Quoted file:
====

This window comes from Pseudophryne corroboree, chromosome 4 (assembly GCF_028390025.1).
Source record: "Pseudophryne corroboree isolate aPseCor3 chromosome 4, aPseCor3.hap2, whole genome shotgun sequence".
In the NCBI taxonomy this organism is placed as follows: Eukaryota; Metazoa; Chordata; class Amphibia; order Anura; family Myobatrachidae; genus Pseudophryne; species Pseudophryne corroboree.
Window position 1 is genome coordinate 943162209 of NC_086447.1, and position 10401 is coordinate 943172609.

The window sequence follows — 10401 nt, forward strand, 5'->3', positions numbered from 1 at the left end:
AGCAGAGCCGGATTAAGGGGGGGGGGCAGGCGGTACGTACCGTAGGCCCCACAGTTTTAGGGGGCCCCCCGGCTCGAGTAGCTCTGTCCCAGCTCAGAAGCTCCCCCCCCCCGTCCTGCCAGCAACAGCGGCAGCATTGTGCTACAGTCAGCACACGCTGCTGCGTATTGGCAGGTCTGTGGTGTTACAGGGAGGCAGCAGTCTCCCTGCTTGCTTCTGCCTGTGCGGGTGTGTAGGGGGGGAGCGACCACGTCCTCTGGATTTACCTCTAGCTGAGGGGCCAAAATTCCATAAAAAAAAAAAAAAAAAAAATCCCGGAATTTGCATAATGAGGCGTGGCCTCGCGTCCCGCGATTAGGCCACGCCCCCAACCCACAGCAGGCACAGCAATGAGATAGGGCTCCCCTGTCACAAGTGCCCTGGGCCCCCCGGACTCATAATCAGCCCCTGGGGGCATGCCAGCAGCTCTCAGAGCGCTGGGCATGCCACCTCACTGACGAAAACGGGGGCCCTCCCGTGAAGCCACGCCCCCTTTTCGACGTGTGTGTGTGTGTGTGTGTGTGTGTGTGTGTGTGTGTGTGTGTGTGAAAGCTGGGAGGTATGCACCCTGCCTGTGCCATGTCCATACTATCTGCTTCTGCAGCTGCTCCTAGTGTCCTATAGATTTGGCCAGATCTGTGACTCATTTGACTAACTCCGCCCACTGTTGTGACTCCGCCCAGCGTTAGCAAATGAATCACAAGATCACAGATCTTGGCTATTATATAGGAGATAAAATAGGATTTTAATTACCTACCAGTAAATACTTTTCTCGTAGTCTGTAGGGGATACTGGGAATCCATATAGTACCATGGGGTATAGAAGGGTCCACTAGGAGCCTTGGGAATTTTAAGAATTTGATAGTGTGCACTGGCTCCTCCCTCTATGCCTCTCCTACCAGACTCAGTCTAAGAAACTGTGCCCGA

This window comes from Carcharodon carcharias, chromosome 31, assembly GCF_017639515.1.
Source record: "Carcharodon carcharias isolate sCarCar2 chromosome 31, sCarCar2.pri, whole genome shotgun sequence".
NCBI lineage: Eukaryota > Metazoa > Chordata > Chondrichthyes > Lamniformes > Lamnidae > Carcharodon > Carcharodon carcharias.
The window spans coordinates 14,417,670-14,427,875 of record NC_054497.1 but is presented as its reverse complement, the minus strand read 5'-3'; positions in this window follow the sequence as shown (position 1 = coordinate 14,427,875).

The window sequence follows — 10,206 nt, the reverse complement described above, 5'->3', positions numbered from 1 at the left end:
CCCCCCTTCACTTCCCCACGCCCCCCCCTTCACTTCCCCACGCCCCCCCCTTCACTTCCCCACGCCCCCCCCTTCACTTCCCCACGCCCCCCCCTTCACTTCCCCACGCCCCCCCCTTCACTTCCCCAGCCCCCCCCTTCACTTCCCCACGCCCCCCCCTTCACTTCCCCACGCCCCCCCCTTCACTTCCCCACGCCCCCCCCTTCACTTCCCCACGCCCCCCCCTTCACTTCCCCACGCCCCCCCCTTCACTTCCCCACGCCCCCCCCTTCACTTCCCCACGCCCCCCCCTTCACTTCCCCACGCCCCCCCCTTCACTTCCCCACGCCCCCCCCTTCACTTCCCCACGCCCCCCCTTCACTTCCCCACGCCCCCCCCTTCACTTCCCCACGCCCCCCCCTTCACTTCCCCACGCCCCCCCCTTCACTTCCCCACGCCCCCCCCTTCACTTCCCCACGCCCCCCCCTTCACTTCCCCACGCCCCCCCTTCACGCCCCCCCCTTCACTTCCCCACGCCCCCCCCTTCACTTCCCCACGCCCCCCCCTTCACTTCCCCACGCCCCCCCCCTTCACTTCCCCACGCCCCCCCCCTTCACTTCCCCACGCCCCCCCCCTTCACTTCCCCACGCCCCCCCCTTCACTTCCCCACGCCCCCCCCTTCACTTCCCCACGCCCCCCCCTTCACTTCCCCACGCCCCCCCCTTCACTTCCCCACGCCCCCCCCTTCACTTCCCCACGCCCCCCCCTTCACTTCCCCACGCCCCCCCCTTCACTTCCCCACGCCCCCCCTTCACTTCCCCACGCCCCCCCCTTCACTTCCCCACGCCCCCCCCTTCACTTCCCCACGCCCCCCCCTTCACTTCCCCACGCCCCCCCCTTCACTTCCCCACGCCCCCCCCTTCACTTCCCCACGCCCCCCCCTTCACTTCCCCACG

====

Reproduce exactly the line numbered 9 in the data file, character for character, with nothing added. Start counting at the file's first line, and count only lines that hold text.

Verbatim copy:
NCBI lineage: Eukaryota > Metazoa > Chordata > Chondrichthyes > Lamniformes > Lamnidae > Carcharodon > Carcharodon carcharias.